Churchill’s speech was not reputationally free. While Churchill became a minor celebrity, he is also now a marked man. Further, faculty who served on the evaluating committees and administrators who appointed them and approved their results were muddied by the controversy. Finally, the Colorado jury also painted a scarlet letter on The University of Colorado — as a political football and a violator of academic freedom.
Churchill’s speech was certainly not financially free. He lost his tenured position and his income. He incurred legal and personal expenses, to say nothing of his time and peace of mind. The university’s investigation probably cost in the $10 million range, if one accounts for the legal costs of all parties and the costs of faculty and administrative time.
Actually, in spite of the First Amendment, speech has never been free in the United States. The moment of exception has always been with us. The Alien and Sedition Acts of 1798 made that clear from the beginning. Implications of the contemporary USA PATRIOT Act continue the ongoing theme. Academic freedom, in whose shade Churchill performed, exists very much in this political context. In spite of popular mythology, professors do not work in an ivory tower, separate from the society of which they are a part. Business elites, increasingly involved in university governance, are shaping modern knowledge corporations where professors are employees. They have little use for Crazy Horse or Sitting Bull. Churchill did not fit in.
Strong constraints on speech are alive and well outside and inside the university. Those who transgress the limits of popular political belief do so at their great peril. Beyond the borders of the permissible, lie the barren lands of forbidden speech about neo-Nazi, racist Americans committing war crimes abroad and Constitutional violations at home. Whistleblowing is not encouraged.
Churchill was the University of Colorado’s wooden Indian who spoke the unspeakable. His right to do so was validated to some extent by the jury that ruled in his favor. As we break out the freedom fries, however, we might also sprinkle them liberally with irony.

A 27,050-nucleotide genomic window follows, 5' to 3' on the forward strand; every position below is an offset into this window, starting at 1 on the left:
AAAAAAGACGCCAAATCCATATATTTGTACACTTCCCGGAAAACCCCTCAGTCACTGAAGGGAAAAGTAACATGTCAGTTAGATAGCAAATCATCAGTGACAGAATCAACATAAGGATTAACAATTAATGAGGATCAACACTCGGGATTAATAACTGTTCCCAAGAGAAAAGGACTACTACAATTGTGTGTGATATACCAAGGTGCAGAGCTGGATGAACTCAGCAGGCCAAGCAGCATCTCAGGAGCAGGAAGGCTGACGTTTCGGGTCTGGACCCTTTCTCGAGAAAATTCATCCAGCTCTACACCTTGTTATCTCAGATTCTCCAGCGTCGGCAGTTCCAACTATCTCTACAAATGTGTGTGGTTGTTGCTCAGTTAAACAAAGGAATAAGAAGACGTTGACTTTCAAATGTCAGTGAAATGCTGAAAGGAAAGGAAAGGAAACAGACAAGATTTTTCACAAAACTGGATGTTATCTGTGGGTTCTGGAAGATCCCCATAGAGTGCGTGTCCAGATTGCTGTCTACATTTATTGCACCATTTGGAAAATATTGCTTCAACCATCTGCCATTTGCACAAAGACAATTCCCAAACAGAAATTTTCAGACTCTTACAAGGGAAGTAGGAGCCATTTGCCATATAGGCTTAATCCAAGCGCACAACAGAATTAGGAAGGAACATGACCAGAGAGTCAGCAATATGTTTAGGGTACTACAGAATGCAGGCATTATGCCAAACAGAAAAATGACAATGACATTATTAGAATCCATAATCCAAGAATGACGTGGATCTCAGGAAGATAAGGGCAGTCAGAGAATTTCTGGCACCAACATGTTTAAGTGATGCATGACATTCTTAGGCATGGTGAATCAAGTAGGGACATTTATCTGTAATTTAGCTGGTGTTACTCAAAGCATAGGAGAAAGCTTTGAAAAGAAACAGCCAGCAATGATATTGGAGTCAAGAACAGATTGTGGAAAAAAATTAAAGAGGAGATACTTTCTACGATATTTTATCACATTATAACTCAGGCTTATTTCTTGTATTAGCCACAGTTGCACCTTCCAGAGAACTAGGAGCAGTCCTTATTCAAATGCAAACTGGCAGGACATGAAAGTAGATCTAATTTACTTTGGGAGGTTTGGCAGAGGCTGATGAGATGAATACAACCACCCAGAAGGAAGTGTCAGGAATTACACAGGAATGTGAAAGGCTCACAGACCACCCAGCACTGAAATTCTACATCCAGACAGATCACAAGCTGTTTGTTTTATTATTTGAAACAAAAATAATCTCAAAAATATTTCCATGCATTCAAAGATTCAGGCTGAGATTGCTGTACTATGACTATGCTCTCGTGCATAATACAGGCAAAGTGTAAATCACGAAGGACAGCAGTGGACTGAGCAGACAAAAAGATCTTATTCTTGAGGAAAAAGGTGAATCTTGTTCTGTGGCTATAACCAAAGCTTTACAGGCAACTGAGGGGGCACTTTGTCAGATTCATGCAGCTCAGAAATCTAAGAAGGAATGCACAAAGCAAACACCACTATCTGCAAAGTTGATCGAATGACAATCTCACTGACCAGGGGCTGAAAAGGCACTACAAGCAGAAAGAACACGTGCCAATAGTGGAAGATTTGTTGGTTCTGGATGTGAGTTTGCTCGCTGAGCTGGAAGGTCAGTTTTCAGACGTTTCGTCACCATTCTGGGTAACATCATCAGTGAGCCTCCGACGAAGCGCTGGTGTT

Oppressive regimes also know the rhetoric of freedom. As Churchill might have pointed out, the sign over the entrance to Auschwitz promised that work would create freedom. While Churchill might quietly dream the impossible dream and see himself as a mighty warrior against injustice, his position as a tenured professor did not make him free to speak unspeakable words in polite academic society.
A tale of two countries
When Churchill spoke, he challenged the dominant myth of American politics — the myth of the Good America taught in high school civics courses — that the United States is a virtuous society, motivated by peaceful intentions and democratic ideals, including free speech. He told another story, of the Bad America, familiar to Native and African Americans, as well as other minorities. He exposed in public a guilty secret, a truth that dared not speak its name: that Americans’ self-image was self-deception, hypocrisy, camouflage and rationalization; that the United States was basically brutal and repressive. Many people used obvious common sense to reject the speech and the speaker as ridiculous. Churchill was completely off the reservation.
Others saw the situation in another light, as a tale of two countries. Beyond the sacred laws and texts — the Declaration of Independence, the Constitution and the Emancipation Proclamation — lay violent hearts and minds. They remembered the country’s bloody history. Contemporary scandals like Abu Ghraib, collateral damage and enhanced interrogation were part of a larger pattern.
They were unsure what was the exception and what the rule. Different events supported different narratives; different interpretations reflected different versions of a complex, mixed American identity.
Churchill spoke the story of Bad America. But, ironically, he acted in the spirit of the Good America, where speech was free and even the unspeakable could be spoken. The violent public reaction went in the other direction, ignoring the Good America and acting out the bad. The denial and repression of Churchill, like Churchill himself, spoke the unspeakable. It was evidence beyond speech, a public performance in plain sight that dramatically enacted his vision of a tribal, savage modern America. After watching the last few years of the “Ward Churchill in America” show, as Groucho asked, “Who are you going to believe — me or your own eyes?”
Francis A. Beer is a professor emeritus in political science at the University of Colorado at Boulder. Joseph B. Juhász is a professor of architecture and environmental design in the College of Architecture and Planning at the University of Colorado Denver.
back to top